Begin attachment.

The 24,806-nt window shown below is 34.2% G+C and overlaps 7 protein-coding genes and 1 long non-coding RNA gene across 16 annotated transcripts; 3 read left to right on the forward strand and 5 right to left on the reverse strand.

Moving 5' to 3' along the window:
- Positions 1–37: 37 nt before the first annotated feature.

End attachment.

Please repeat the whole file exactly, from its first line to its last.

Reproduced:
The 24,806-nt window shown below is 34.2% G+C and overlaps 7 protein-coding genes and 1 long non-coding RNA gene across 16 annotated transcripts; 3 read left to right on the forward strand and 5 right to left on the reverse strand.

Moving 5' to 3' along the window:
- Positions 1–37: 37 nt before the first annotated feature.